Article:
While Green Grid’s annualized PUE metric promoted operational efficiency, there were no associated industry compliance standards or minimum efficiency requirements by the American Society of Heating, Refrigerating and Air-Conditioning Engineers (ASHRAE) or the collective building departments. Until last fall, ASHRAE’s standard for data center efficiency was 90.1, a broad standard that covers all buildings.

So it was a big deal last fall when ASHRAE released a standard just for data centers. In 90.4, ASHRAE put forth two data center efficiency metrics and minimum levels of compliance, dependent on climate zone. The two new metrics are mechanical load component (MLC) and electrical loss component (ELC) — design standards that approximate a metric we’ve long used at Inertech, peak PUE.

Like ASHRAE’s MLC and ELC, peak PUE is a design standard, reflecting the infrastructure that must be built to support IT under peak load conditions. Peak PUE is the ratio of total energy consumed by the data center to energy consumed by the IT equipment alone during peak load conditions — for example, on the hottest day of the year. The higher a data center’s peak PUE, the more electrical and mechanical infrastructure has to be built to support it.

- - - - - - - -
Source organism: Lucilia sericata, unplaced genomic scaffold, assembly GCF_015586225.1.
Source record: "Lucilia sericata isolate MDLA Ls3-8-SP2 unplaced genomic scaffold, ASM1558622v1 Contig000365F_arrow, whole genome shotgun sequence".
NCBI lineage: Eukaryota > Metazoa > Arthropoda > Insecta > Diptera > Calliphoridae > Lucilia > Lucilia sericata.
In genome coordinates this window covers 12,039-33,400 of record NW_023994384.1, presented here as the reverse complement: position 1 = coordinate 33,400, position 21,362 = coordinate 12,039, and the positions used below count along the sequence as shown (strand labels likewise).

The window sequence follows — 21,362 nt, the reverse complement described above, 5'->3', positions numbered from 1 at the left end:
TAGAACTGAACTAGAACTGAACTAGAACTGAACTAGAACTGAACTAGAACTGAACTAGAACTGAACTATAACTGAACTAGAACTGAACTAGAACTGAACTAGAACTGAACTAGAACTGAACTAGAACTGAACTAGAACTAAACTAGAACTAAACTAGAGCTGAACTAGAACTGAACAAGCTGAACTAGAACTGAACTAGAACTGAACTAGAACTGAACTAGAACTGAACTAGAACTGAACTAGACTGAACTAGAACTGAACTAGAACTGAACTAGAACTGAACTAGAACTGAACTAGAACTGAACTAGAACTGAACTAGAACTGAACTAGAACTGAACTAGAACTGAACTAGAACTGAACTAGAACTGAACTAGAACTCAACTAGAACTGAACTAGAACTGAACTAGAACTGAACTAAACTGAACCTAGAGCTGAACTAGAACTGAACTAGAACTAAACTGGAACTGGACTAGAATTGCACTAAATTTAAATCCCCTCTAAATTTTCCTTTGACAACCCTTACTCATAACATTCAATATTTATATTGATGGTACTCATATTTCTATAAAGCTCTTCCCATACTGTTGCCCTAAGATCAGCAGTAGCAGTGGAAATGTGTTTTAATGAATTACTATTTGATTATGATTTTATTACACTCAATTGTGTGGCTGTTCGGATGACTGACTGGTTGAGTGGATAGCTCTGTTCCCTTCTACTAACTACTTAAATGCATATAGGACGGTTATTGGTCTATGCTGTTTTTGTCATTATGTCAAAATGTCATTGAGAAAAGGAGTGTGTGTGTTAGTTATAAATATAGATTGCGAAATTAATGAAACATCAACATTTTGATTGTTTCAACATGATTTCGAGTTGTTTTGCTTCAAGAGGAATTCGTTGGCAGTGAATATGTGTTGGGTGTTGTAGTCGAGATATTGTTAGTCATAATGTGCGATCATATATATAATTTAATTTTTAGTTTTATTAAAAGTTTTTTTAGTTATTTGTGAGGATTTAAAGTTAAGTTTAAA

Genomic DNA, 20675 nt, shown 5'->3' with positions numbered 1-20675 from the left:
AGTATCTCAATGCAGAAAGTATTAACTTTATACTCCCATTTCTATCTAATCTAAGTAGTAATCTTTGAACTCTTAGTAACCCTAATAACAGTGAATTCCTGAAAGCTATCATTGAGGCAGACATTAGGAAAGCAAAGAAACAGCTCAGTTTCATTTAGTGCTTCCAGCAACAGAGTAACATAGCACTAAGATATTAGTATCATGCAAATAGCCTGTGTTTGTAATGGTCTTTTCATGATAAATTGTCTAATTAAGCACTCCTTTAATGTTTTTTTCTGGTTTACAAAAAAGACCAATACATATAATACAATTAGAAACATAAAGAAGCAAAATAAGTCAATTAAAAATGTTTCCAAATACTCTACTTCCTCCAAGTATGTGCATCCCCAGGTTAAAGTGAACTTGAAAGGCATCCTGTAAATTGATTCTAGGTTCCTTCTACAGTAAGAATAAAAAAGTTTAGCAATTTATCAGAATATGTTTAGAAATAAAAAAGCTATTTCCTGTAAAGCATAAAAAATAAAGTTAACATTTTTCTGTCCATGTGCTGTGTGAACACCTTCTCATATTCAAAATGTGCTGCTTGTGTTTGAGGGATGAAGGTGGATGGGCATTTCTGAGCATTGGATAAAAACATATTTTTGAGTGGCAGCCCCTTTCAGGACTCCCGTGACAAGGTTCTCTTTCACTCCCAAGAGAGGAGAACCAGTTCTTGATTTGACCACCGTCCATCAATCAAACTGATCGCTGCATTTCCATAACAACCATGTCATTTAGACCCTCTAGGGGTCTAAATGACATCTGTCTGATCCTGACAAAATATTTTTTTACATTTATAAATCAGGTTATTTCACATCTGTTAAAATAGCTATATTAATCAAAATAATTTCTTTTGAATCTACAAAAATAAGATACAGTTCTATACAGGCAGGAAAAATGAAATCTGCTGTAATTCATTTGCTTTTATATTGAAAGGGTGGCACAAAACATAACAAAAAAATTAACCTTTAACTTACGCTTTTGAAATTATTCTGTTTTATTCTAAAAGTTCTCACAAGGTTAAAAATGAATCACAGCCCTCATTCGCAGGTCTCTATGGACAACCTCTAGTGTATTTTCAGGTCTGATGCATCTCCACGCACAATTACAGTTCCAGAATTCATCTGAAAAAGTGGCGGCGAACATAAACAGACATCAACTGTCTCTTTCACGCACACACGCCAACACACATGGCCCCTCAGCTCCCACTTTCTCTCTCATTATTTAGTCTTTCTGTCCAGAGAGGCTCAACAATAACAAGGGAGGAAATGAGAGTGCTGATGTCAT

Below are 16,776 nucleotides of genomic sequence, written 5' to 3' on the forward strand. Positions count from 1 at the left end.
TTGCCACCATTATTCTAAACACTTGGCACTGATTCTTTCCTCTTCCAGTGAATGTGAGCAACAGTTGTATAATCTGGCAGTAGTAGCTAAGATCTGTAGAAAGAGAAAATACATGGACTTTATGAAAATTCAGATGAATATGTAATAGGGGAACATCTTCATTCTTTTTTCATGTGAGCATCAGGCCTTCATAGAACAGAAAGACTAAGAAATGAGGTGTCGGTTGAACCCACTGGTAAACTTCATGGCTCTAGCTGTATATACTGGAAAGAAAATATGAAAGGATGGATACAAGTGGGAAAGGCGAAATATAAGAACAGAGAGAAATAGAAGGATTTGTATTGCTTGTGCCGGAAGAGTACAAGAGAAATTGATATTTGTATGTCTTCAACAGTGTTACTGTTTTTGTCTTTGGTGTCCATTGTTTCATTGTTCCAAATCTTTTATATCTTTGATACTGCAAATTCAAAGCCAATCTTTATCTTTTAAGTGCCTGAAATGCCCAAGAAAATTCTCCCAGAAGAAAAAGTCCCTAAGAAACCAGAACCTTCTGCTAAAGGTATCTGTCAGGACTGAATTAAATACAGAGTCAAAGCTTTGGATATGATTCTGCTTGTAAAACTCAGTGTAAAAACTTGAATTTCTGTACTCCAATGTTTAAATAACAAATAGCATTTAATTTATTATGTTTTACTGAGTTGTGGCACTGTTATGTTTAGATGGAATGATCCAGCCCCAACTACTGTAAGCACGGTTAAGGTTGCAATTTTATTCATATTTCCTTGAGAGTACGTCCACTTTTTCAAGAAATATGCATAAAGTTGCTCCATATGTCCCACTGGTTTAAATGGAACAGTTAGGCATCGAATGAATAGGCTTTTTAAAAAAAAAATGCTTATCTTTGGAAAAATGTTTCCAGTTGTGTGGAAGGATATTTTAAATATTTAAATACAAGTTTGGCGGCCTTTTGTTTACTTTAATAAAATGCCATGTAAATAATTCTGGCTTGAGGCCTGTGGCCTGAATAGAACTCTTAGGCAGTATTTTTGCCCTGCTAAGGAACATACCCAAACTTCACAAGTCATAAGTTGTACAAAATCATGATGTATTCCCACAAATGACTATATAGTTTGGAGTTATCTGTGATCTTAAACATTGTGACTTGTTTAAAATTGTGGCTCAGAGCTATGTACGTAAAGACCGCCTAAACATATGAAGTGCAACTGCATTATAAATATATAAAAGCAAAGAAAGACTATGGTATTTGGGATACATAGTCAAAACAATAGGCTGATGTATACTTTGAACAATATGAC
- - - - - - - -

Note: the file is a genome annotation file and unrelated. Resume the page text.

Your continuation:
4 reasons why PUE matters

1. PUE impacts operating expenses (OpEx). Whether you own your data center or colocate, annualized PUE directly (and significantly) impacts operating expenses. In the standard colocation pricing equation, for example, monthly energy costs are calculated as power consumption × utility rate × PUE. If utility rates are equal, then the lower the data center’s annualized PUE, the lower the tenant’s costs.

The differences can be significant. Comparing an annualized PUE of 1.15 (Aligned Data Centers’ guarantee) to a PUE of 1.7 (the average for high-end data centers, according to the 2016 U.S. Data Center Energy Usage Report), the OpEx savings associated with a 1.15 annualized PUE is 32 percent — which can add up to many millions of dollars over the life of a lease.

2. PUE impacts sustainability. The reason annualized PUE affects operating costs is because it affects energy consumption. So in addition to reducing OpEx, data centers with lower annualized PUEs are also greener. That matters to the increasingly large number of organizations with corporate sustainability goals.

It also matters because the kinds of increases in data center demand required to power the digital economy cannot be sustained by the planet unless the data center becomes greener.